1. What is the hardest part about being an author?
I think most authors will tell you that they took up writing because they love to create. Then they discovered that they had to learn to be promoters and designers and all sorts of other things. I’m learning to promote my books, and it’s tough, because I don’t naturally put myself forward. To give you an idea, I work in the theatre and film world, but I direct and do backstage work. That’s the kind of person I am. I take pleasure in the act of creating, and I don’t care that much about saying, “Look at me, aren’t I great?” Which is a good character trait, but it doesn’t sell very many books.
If it wasn’t for people like Elise, here at the Single Librarian, I’d be in trouble.
2. Can you give us a short synopsis of your book?
I’ll try to give something different from the blurb on Amazon. This is the story of someone who is of mixed parentage and uncertain social class in a highly structured medieval society. She tries to solve her lack of position through loyalty. However, early in the book she discovers that you can’t base your self-image on external factors, because when those factors change you can be placed in a difficult situation. So she goes back to the place she was raised, looking to find who she was. That helps, but it doesn’t completely do the job. So she goes to the country of her heritage. That helps her discover who she is, but there is still something missing. So finally she comes home to discover that she is needed for herself, not for where she came from. She is forced to make an extremely difficult choice that will affirm her own individuality and at the same time change the course of her realm’s history.
3. What inspired you to write this book?
I have always been an avid reader, using imaginary lives to fill the gaps in my own. So I created a set of characters I wanted to know, and turned them loose. I have also worked on Shakespeare’s “Macbeth” and studied it thoroughly, and Macbeth is a favourite character of mine. So one of my characters (and even some of his dialogue, if you really look) is based on him.
3. How many hours per day do you spend writing?
Usually from 4 to 6 hours. I am definitely not a “sit yourself down and write a set amount every day” writer. I’m much too ADHD for that. I have other responsibilities, so some days I don’t write much. On the other hand, if nothing else is going on and the words are flowing, I have been known to sit down and write for 10 or 12 hours at a stretch.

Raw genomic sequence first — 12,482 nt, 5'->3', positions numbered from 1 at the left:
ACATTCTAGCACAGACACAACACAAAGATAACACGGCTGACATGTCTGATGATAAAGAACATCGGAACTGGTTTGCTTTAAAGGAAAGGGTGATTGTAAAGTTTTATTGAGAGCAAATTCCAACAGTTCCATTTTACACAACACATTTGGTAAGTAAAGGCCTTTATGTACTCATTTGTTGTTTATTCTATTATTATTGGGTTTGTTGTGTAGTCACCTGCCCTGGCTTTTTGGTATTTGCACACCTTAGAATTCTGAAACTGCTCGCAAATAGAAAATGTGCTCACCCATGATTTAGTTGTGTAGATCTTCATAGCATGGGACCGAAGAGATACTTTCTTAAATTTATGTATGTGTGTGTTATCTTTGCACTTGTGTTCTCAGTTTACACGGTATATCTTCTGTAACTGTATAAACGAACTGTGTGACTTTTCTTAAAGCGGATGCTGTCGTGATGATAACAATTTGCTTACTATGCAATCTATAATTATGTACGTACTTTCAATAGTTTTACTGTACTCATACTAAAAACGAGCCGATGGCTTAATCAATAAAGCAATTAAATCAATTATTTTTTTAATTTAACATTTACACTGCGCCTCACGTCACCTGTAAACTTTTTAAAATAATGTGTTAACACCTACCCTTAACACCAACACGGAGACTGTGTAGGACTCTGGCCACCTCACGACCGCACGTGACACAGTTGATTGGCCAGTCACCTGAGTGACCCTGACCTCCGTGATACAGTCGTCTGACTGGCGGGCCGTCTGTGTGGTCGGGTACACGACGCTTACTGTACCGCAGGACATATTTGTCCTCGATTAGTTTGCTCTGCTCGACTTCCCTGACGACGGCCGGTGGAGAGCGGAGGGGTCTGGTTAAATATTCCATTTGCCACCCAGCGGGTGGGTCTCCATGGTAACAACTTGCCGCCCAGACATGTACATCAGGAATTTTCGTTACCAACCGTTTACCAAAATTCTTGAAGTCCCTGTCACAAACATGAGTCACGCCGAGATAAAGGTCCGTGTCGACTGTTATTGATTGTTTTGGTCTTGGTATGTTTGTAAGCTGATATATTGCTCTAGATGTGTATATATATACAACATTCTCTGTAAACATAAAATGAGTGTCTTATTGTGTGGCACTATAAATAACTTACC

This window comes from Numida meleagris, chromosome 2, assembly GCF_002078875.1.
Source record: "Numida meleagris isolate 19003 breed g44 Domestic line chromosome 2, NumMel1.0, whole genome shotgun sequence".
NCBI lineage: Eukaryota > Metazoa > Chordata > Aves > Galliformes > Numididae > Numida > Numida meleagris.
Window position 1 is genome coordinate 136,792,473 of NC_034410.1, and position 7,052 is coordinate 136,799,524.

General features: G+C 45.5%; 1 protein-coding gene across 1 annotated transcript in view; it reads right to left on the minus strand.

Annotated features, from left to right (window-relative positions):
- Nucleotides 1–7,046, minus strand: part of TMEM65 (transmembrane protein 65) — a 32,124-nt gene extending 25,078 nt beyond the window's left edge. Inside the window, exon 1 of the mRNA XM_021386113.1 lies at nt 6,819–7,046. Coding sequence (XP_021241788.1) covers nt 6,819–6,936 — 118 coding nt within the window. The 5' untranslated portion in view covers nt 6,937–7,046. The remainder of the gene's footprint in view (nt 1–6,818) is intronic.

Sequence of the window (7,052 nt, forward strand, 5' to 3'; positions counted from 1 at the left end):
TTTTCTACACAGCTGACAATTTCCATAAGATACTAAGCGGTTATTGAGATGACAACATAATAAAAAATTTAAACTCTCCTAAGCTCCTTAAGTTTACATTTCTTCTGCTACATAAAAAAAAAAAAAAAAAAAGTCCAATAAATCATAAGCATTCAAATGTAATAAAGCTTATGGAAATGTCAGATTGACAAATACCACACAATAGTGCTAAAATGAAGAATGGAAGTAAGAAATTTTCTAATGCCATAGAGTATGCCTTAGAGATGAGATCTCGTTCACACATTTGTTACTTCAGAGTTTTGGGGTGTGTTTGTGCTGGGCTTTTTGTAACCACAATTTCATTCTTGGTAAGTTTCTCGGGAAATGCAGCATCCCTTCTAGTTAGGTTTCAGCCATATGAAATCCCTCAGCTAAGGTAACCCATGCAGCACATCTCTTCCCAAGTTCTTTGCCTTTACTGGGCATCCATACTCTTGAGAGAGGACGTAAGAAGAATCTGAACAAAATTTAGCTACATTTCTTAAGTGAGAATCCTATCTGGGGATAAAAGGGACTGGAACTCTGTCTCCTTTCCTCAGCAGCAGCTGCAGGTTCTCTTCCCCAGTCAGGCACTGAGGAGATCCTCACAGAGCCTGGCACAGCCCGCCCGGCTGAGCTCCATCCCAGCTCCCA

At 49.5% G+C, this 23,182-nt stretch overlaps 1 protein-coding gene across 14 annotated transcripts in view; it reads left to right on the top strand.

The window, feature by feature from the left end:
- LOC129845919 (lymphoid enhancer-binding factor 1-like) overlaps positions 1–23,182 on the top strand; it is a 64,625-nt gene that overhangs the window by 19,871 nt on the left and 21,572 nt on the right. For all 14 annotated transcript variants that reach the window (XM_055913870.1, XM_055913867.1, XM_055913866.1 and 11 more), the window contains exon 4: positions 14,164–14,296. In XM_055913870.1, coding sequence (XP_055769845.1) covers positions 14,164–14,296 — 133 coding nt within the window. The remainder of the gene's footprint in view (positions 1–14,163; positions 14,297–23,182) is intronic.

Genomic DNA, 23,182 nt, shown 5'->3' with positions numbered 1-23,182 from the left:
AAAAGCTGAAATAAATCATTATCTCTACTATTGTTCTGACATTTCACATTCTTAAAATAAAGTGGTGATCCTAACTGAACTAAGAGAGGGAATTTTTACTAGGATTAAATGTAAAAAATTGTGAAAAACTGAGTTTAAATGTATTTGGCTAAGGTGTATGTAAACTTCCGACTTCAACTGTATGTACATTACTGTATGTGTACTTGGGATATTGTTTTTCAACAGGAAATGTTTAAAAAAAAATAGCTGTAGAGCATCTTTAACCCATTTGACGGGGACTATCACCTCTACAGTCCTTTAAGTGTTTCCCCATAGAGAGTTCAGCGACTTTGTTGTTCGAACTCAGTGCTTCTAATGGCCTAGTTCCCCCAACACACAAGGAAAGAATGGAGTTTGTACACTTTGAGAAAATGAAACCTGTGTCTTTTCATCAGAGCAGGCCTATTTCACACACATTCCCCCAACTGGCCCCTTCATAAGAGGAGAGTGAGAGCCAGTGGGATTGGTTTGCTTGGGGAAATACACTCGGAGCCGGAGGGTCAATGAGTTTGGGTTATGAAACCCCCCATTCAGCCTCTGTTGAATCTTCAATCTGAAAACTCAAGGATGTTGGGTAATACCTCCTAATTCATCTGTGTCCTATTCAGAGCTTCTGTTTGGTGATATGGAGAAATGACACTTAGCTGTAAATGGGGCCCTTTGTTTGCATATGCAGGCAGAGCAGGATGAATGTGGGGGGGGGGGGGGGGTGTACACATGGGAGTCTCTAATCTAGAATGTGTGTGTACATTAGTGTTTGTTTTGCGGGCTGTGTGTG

One year I taught ESL in Korea for a month. I dealt with the culture shock by creating my own world to slip into. I would get up, write for two hours, go to school, drop by the market and do my shopping, go home, write for two hours, have supper, then write for another four hours. I worked 6 hours a day and wrote 8 hours a day for four weeks, and finished 70,000 words that month.
5. Name your top five favorite books.
“Dragonsong” by Anne McCaffery. Anything from the Discworld series by Terry Pratchett. “The Helmsman,” a space opera you never heard of by Merl Baldwin, “Pride and Prejudice,” by Jane Austen, and whatever book of my own I’m working on at the moment. I mean, if I don’t love what I’m writing, how can I expect you to love it?
6. What are you working on now?
“The Innkeeper’s Husband,” book 5 in the Petrellan Saga, is at the editor’s at the moment. It’s about a minor character from Zoysana’s Choice who becomes important in her battle against the Inari, in spite of the fact that he wants to give up soldiering and become an innkeeper.
I’m also going to publish a stand-alone fantasy, “The Power to Serve,” which joins together the two best-known cattle-worshipping societies in history, the Minoans of Ancient Crete and the Californios of the American South-West. It’s already written, but needs a lot of polishing.
I’m also writing “Queen of Mischief,” Book 5 in my World of Change series. It’s the further adventures of Jameta anDennal, the heroine from “The Trouble with Tents.” It takes place on a paddlewheeler exploring an unknown river, so I’m doing a lot of research about early British Columbia river navigation. That story is about half way through the first draft, so that’s going to take most of my writing time this year.
Title: Zoysana’s Choice
Author: Gordon A. Long
Discovered as a child living alone in the forest and growing up an orphan of mixed parentage, but under the protection of the king’s youngest son, Zoe is appreciated for her own merit by everyone, from the royal family to the lowest kitchen wench. But her secure nest is shattered by conflict in the king’s family, and soon she will have to decide where her loyalties lie.
She flees to her former home in the mountains, where she finds many answers, but not to the questions she is asking.
Then she is offered the chance to visit Kyabra, the home of her grandfather, to learn about that ancient culture.
But all of these travels come to naught when she hears of war at home, and she returns to Petrella to be faced with a decision that could stop a war and change the lives of thousands, but only at the greatest personal cost.
This is the first published work of a 7-book saga of standalone novels tied together by characters and setting. Books 4 to 7 are sequential, and Books 1 to 3 happen 400 years earlier.
Brought up in a logging camp with no electricity, Gordon Long learned his storytelling in the traditional way: at his father’s knee. He now spends his time editing, publishing, travelling, blogging and writing fantasy and social commentary, although sometimes the boundaries blur.
Gordon lives in Tsawwassen, British Columbia, with his wife, Linda, and their Nova Scotia Duck Tolling Retriever, Josh. When he is not writing and publishing, he works on projects with the Surrey Seniors’ Planning Table, and is a staff writer for <indiesunlimited.com>
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